Tue., December 18, 2012 12:13pm (EST)

National Park Units Update Principles
By Orlando Montoya
Updated: 2 years ago

SAVANNAH, Ga.  —  
Cumberland Island Superintendent Fred Boyles manages the 14 mile long barrier island, Georgia's largest, a natural and historic haven protected by public documents and protocols.  (photo Orlando Montoya)
Cumberland Island Superintendent Fred Boyles manages the 14 mile long barrier island, Georgia's largest, a natural and historic haven protected by public documents and protocols. (photo Orlando Montoya)
National Park Service officials want to know what the public thinks of Cumberland Island's guiding principles.

It's part of a nationwide effort updating nearly 400 Foundation Documents in the National Park System.

NPS Foundation Documents outline the core missions, values and important resources in each of the system's units, including National Monuments and Historic Sites.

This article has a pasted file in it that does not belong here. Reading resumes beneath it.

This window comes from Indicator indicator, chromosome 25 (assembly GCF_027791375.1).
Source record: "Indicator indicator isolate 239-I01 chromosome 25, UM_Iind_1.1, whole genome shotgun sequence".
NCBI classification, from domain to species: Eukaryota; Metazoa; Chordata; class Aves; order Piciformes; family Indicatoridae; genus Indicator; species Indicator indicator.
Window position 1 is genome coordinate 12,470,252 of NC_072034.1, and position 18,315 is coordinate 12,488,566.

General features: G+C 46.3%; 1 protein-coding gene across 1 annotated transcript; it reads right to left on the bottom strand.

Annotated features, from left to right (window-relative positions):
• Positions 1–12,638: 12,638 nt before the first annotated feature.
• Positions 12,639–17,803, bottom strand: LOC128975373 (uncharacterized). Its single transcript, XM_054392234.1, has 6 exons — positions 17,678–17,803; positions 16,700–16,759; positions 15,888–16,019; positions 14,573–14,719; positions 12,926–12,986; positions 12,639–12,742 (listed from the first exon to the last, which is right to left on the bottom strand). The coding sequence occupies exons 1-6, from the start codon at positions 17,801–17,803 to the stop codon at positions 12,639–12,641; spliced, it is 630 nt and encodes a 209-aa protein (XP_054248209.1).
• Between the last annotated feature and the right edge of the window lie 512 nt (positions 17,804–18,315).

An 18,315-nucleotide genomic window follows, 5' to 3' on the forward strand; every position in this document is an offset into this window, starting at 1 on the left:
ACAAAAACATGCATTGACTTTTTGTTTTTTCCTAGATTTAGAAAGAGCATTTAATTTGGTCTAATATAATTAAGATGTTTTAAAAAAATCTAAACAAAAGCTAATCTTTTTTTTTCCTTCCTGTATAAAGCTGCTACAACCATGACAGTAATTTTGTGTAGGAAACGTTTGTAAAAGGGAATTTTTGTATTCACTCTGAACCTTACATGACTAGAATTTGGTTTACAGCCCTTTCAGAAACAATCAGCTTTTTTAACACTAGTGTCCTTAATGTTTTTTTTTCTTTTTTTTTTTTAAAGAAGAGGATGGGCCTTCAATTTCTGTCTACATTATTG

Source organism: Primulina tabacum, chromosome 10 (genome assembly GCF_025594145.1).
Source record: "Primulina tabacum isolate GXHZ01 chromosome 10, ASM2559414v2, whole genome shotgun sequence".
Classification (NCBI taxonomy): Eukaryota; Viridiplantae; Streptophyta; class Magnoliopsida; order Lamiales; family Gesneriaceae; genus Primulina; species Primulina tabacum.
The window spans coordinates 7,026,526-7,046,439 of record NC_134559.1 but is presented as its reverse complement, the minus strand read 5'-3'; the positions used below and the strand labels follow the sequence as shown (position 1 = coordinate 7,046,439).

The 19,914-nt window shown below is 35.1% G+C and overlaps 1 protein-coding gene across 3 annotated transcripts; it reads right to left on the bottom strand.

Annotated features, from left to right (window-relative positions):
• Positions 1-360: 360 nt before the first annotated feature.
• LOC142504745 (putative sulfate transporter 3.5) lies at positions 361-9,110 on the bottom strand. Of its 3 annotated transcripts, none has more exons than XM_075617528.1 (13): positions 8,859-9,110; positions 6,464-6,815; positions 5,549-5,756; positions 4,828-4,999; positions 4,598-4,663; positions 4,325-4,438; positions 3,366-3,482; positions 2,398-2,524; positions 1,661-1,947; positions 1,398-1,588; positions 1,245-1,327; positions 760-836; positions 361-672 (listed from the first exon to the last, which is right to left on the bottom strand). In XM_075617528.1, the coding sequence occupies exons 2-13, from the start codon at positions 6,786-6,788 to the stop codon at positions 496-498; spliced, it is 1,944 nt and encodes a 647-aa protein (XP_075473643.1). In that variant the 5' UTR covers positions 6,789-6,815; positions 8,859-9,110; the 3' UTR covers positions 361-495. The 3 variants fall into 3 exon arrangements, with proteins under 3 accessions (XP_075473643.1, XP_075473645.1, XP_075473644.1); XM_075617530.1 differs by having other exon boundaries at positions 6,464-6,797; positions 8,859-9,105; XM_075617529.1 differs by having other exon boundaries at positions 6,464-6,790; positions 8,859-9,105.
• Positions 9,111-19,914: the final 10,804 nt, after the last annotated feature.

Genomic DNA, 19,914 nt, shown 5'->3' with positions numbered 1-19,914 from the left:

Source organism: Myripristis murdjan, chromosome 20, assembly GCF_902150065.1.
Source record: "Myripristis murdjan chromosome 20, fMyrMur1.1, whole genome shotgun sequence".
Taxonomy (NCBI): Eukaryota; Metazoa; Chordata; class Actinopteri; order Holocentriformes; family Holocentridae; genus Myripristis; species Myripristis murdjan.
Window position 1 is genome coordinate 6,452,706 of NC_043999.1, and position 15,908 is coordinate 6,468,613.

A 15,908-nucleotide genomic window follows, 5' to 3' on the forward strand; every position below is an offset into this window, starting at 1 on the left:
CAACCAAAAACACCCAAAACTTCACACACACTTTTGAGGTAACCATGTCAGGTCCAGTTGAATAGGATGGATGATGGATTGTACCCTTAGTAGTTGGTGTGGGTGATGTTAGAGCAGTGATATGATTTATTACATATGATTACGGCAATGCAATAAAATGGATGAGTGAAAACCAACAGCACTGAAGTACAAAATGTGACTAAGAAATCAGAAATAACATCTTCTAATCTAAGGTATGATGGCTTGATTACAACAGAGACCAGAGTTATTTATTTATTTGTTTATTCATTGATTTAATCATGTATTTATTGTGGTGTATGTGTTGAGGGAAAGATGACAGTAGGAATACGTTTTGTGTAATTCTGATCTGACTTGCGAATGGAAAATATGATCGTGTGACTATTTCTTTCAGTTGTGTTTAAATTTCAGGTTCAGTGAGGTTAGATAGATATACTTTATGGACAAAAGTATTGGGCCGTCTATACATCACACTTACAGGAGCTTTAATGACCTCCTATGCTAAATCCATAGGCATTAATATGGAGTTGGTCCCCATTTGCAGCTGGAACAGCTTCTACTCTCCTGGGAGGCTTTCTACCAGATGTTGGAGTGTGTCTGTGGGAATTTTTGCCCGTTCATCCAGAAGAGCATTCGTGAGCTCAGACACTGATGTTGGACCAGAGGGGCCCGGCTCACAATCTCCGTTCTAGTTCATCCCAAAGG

There are ten NPS units in Georgia.

Cumberland Island National Seashore Superintendent Fred Boyles says while Foundation Documents don't include specific actions or strategies, they guide future management and policy decisions.

Management of the 14 mile long Seashore has produced its share of sparks over the years.

Past debates include the fate of wild horses, historic sites and public access to remote areas.

All NPR unites aer required to update their principles by 2016.

Cumberland Island officials are seeking public comments before January 11th.